Consumer prices rose 0.2 percent last month, as widespread moderate price increases promised a fourth consecutive year of modest inflation.

The Consumer Price Index in January increased at a 2.3 percent annual rate and was 3.6 percent higher than the year before, the Labor Department said. Consumer prices rose 0.3 percent in December.

In a separate report, the Commerce Department said that factory orders for durable goods rose 3.8 percent in January, but orders for capital goods, excluding defense, plummeted 11.5 percent, continuing the recent poor performance of the capital goods industry.

Economists said that the nondefense capital goods numbers reflected a slowdown in business spending as well as an increase of imported equipment made relatively cheaper by the rising value of the dollar.

White House spokesman Larry Speakes said the consumer price report was "particularly good news at this stage of the business expansion."

"The CPI this morning and the producer price index out recently provide good news for our economic future," Speakes said. "Prices are down and staying down. The recovery has been sustained since November 1982, and the hallmark has been low inflation."

"What we're continuing to get is really, really good numbers," said Steven Woods, an economist with Chase Econometrics. "There are no pressures in the economy for upward inflation. I expect it to continue."

Just as the strong dollar has helped weaken the capital goods industry, it has been a major reason for the moderation in inflation, economists said. In a recent report, economist Allen Sinai of Shearson Lehman Brothers Inc. said that "inflation prospects remain bright" as demand pressures have remained subdued. In addition, small wage gains and increased productivity have kept unit labor costs from rising rapidly, and no shortages or bottlenecks have occurred in the production pipeline.

In addition, worldwide oil prices remain weak, resulting in inflation being about 1 percentage point lower this year than it otherwise would be. "A continuing strong dollar also helps to sustain low inflation, affecting prices directly through purchases of goods and services abroad and indirectly because of strong competition from foreign producers," Sinai said.

The consumer price index was 316.1 last month. Another price index, for urban wage earners and clerical workers, increased 0.1 percent in January to 312.6. This measure is used for indexing Social Security and some other federal payments and is commonly used as an escalator in collective bargaining agreements.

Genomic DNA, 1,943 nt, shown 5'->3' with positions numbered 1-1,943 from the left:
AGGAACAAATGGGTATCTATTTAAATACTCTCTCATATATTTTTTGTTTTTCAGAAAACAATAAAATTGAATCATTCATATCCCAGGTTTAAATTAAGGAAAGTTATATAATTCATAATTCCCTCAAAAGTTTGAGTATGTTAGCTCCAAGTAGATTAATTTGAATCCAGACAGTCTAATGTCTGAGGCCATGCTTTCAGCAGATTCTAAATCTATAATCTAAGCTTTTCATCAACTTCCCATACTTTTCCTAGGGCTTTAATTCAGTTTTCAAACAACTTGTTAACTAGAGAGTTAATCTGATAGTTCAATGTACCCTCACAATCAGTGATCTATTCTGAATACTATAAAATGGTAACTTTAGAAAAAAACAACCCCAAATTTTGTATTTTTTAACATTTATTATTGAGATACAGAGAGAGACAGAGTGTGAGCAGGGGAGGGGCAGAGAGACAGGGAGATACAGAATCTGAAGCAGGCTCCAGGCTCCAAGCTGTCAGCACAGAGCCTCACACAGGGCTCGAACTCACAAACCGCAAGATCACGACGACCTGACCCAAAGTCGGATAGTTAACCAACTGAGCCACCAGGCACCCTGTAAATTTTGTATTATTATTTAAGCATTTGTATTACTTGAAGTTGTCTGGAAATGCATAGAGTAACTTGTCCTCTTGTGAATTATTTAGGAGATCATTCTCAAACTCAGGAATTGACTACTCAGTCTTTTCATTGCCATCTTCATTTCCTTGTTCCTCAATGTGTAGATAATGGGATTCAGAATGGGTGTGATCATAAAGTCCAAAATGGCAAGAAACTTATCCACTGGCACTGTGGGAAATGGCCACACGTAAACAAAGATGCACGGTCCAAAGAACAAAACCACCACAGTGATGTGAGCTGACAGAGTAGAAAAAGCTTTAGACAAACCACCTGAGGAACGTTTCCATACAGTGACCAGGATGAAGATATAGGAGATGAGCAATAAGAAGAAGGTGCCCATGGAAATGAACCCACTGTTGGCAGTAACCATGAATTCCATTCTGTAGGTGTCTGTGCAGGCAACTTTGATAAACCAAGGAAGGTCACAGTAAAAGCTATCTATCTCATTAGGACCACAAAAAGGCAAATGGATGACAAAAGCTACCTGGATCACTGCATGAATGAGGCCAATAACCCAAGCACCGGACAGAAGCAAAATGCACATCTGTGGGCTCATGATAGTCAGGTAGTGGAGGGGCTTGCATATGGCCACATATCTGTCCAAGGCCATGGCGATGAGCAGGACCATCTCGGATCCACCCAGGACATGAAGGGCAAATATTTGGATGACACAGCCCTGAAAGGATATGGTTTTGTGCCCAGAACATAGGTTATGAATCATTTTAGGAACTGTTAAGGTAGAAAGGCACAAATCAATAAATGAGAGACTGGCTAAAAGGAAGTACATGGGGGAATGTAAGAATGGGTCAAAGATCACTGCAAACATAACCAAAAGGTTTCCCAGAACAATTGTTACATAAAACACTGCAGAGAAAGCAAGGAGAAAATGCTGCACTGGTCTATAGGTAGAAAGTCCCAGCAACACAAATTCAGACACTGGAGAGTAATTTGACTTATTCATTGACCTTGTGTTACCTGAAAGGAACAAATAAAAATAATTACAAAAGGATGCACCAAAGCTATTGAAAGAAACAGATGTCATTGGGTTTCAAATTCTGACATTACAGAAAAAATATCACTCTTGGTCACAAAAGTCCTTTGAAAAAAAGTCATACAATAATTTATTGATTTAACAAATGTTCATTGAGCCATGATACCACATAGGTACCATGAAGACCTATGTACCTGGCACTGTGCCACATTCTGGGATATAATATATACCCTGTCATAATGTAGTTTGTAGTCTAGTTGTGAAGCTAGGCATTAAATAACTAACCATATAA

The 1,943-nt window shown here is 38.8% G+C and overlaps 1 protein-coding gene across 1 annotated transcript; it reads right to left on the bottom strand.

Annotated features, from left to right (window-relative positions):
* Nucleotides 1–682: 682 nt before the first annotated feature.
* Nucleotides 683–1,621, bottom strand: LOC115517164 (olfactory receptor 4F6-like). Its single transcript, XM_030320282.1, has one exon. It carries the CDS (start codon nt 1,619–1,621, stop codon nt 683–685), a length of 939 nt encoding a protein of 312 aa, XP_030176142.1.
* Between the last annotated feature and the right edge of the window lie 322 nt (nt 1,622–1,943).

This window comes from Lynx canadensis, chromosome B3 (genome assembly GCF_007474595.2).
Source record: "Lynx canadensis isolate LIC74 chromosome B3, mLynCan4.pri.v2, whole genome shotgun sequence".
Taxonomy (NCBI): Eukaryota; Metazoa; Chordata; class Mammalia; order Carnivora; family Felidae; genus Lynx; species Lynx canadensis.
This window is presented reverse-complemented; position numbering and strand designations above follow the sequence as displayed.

The CPI increase in January was the same as the monthly average increase during the fourth quarter last year, the Labor Department said. Since September 1981, consumer prices have risen an average 0.3 percent a month, Labor said.

Food and beverage prices rose 0.2 percent in January, following a 0.4 percent rise in December, Labor said. Food bought in grocery stores rose slightly more, increasing 0.3 percent. Prices rose sharply for fresh fruits and vegetables while meat and egg prices declined. However, prices for pork, poultry and fish rose for the second consecutive month, Labor said.

Housing costs increased 0.1 percent in January, after rising 0.2 percent in December. The index for fuel and other utilities dropped for the second consecutive month, largely because fuel oil prices declined 2.9 percent. Fuel oil prices last month were 15.4 percent below their peak level in April 1981.

However, prices for electricity and natural gas, which had decreased in the fourth quarter, increased 0.5 percent and 0.2 percent, respectively, last month.

Gasoline prices continued their decline, dropping 1.4 percent in January. Gasoline prices last month were 15.2 percent below their peak level in March 1981. New car prices rose 0.3 percent and costs of used cars increased 1.8 percent, Labor said. Automobile insurance prices rose for the fourth consecutive month, increasing 1.5 percent in January.